6. Kiley, Michael T, 2002. "Partial Adjustment and Staggered Price Setting," Journal of Money, Credit and Banking, Blackwell Publishing, vol. 34(2), pages 283-98, May.
    7. Lawrence J. Christiano & Martin Eichenbaum & Robert Vigfusson, 2003. "What happens after a technology shock?," International Finance Discussion Papers 768, Board of Governors of the Federal Reserve System (U.S.).
    8. Julio J. Rotemberg, 1994. "Prices, Output and Hours: An Empirical Analysis Based on a Sticky Price Model," NBER Working Papers 4948, National Bureau of Economic Research, Inc.
    9. Ali Dib & Louis Phaneuf, 2001. "An Econometric U.S. Business Cycle Model with Nominal and Real Rigidities," Cahiers de recherche CREFE / CREFE Working Papers 137, CREFE, Université du Québec à Montréal.
    10. Thomas F. Cooley & Gary D. Hansen, 1987. "The Inflation Tax in a Real Business Cycle Model," UCLA Economics Working Papers 496, UCLA Department of Economics.
    11. Chahnez Boudaya, 2005. "The effects of technological innovations on employment : a new explanation," Université Paris1 Panthéon-Sorbonne (Post-Print and Working Papers) halshs-00193600, HAL.
    12. Yongsung Chang & Jay H. Hong, 2003. "On the Employment Effect of Technology: Evidence from US Manufacturing for 1958-1996," Macroeconomics 0307004, EconWPA.
    13. Chahnez Boudaya, 2005. "The effects of technological innovations on employment : a new explanation," Post-Print halshs-00193600, HAL.
    14. Taylor, John B., 1993. "Discretion versus policy rules in practice," Carnegie-Rochester Conference Series on Public Policy, Elsevier, vol. 39(1), pages 195-214, December.
    15. Susanto Basu, 1998. "Technology and business cycles; how well do standard models explain the facts?," Conference Series ; [Proceedings], Federal Reserve Bank of Boston, vol. 42(Jun), pages 207-269.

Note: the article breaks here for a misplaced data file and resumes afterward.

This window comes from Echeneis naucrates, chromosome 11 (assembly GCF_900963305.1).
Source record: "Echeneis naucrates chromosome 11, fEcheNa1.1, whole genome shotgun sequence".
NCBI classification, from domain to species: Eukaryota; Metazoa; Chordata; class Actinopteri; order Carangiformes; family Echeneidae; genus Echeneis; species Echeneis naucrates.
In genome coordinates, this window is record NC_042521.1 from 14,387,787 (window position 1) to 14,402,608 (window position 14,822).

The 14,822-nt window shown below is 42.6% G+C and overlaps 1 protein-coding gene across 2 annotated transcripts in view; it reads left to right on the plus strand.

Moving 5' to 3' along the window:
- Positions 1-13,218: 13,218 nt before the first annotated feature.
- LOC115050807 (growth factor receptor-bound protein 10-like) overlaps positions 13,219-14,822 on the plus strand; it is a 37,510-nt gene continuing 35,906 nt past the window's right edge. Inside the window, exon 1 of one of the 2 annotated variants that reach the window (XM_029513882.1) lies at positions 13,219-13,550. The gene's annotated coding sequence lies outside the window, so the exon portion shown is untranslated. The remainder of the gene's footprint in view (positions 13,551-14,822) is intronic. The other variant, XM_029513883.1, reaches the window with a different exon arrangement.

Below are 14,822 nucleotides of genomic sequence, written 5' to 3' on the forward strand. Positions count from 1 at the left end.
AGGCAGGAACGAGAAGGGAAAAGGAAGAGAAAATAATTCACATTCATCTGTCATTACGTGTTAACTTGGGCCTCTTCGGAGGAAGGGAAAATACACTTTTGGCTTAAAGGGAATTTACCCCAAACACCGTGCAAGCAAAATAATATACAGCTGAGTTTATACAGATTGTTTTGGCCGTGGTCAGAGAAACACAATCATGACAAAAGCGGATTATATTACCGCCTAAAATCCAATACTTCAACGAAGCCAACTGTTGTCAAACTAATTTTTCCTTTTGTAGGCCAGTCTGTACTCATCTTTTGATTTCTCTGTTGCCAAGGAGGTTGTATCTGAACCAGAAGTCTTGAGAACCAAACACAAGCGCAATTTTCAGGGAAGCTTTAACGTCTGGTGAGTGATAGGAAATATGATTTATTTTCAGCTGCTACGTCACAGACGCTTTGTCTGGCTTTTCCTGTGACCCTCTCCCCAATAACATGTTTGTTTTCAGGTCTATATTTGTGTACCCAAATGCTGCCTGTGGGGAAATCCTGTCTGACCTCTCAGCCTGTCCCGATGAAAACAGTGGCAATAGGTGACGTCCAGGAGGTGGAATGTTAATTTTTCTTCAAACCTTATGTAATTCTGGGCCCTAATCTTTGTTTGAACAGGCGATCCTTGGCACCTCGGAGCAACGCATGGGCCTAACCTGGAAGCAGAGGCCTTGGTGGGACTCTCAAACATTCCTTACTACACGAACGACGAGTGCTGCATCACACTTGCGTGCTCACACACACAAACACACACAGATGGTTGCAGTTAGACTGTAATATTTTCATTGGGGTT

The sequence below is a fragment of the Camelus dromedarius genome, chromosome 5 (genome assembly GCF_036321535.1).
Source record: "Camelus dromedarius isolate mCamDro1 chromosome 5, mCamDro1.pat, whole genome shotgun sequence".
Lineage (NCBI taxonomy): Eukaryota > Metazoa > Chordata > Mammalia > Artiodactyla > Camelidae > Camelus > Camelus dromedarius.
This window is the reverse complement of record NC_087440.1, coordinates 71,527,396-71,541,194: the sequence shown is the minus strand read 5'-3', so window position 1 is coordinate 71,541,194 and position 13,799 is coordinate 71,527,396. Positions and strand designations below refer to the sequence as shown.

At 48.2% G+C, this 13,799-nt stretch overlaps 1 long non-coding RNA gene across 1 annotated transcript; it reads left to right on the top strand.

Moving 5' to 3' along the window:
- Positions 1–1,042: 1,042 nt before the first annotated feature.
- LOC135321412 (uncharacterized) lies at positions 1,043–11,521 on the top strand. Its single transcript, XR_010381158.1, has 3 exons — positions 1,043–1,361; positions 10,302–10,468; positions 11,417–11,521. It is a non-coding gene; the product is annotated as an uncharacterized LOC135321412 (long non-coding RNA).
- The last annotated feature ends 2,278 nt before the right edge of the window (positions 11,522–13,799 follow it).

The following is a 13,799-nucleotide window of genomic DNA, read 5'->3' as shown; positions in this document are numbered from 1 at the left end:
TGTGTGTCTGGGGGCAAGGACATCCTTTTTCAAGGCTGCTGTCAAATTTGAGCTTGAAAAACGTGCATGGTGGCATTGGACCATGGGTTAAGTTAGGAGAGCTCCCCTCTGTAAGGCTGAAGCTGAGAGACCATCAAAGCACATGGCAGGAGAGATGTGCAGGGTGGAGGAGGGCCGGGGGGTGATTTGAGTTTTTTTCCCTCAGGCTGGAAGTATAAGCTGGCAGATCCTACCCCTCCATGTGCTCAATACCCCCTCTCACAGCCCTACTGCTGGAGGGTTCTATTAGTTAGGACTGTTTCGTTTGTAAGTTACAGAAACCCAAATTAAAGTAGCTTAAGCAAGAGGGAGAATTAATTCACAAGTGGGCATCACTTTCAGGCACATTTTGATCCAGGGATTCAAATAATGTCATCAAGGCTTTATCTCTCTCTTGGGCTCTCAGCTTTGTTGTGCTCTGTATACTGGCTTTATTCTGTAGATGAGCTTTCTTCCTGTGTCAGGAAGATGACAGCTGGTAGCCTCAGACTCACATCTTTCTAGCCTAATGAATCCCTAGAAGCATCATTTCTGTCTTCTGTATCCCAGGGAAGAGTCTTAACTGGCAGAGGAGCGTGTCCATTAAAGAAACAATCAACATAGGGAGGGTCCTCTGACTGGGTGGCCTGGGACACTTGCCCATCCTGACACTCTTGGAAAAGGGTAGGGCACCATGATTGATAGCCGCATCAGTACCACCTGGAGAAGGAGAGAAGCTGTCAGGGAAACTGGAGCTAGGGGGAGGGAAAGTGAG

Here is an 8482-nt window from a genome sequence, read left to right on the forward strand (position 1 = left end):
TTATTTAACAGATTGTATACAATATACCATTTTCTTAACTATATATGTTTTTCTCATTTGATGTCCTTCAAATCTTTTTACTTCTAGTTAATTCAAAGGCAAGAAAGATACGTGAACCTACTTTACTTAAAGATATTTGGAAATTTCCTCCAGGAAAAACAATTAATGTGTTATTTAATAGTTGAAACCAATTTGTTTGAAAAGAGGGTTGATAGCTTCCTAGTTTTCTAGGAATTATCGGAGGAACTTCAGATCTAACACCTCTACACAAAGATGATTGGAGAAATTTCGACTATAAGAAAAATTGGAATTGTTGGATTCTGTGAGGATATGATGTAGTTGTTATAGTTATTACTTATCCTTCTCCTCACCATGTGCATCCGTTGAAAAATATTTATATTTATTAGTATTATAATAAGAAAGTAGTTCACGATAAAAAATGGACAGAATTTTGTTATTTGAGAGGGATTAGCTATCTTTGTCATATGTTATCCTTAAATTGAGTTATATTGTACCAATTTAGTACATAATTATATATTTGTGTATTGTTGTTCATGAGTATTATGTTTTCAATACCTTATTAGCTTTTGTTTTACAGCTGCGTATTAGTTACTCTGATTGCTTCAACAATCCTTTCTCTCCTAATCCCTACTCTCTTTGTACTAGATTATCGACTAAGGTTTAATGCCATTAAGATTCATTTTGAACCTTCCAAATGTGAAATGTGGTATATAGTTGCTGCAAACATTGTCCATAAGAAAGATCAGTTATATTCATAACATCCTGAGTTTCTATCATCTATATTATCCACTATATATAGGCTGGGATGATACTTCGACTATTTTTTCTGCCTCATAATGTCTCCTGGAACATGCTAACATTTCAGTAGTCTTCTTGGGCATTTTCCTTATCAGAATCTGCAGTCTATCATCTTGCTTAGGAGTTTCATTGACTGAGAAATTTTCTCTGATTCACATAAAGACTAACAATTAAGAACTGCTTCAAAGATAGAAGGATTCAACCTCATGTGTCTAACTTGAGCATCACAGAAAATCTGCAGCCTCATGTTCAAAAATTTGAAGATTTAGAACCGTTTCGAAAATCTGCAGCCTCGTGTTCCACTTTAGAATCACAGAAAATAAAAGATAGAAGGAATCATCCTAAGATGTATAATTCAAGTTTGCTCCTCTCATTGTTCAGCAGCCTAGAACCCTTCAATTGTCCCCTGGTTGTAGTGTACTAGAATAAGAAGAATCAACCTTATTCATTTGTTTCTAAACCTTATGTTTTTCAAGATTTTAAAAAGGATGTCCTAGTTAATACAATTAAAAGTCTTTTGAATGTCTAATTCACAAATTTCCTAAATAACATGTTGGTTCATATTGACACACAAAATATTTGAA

16. Carlsson, M., 2000. "Measures of Technology and the Short-Run Responses to Technology Shocks - Is the RBC-Model Consistent with Swedish Manufacturing Data?," Papers 2000:20, Uppsala - Working Paper Series.
    17. Hornstein, Andreas & Praschnik, Jack, 1997. "Intermediate inputs and sectoral comovement in the business cycle," Journal of Monetary Economics, Elsevier, vol. 40(3), pages 573-595, December.
    18. Jermann, Urban J., 1998. "Asset pricing in production economies," Journal of Monetary Economics, Elsevier, vol. 41(2), pages 257-275, April.
    19. Huang, Kevin X. D. & Liu, Zheng, 2001. "Production chains and general equilibrium aggregate dynamics," Journal of Monetary Economics, Elsevier, vol. 48(2), pages 437-462, October.
    20. Basu, S., 1993. "Intermediate Goods and Business Cycles: Implications for Productivity and Welfare," Papers 93-23, Michigan - Center for Research on Economic & Social Theory.
    21. Jordi Gali, 2002. "New Perspectives on Monetary Policy, Inflation, and the Business Cycle," NBER Working Papers 8767, National Bureau of Economic Research, Inc.
    22. Kim, Jinill, 2000. "Constructing and estimating a realistic optimizing model of monetary policy," Journal of Monetary Economics, Elsevier, vol. 45(2), pages 329-359, April.
    23. Blanchard, Olivier Jean & Kahn, Charles M, 1980. "The Solution of Linear Difference Models under Rational Expectations," Econometrica, Econometric Society, vol. 48(5), pages 1305-11, July.